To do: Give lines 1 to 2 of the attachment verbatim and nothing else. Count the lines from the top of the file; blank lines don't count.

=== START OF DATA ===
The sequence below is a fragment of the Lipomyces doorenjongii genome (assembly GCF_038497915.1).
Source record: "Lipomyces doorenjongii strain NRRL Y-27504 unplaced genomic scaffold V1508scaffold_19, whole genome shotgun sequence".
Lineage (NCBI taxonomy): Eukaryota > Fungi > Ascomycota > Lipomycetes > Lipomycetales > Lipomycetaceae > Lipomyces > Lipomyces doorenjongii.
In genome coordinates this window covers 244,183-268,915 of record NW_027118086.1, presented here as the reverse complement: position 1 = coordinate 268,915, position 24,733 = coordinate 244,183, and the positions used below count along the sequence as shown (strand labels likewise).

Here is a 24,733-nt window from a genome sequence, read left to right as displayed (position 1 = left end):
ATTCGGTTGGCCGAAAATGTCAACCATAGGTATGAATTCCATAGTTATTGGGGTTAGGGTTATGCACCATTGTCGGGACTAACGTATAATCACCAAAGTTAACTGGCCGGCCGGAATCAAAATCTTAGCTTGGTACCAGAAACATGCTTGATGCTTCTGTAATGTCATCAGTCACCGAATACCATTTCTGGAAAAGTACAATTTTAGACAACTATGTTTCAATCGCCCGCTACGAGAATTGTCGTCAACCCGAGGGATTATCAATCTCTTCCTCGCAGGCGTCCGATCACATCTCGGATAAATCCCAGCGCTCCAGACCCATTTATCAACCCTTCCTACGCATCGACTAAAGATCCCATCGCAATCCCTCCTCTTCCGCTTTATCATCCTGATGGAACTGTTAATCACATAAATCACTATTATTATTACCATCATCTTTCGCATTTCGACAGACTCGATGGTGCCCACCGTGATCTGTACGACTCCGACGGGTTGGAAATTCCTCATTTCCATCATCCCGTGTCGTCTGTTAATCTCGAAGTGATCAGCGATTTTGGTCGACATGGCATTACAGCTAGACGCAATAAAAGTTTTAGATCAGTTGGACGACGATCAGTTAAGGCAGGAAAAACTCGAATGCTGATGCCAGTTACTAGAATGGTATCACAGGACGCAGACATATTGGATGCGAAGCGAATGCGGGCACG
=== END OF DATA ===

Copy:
The sequence below is a fragment of the Lipomyces doorenjongii genome (assembly GCF_038497915.1).
Source record: "Lipomyces doorenjongii strain NRRL Y-27504 unplaced genomic scaffold V1508scaffold_19, whole genome shotgun sequence".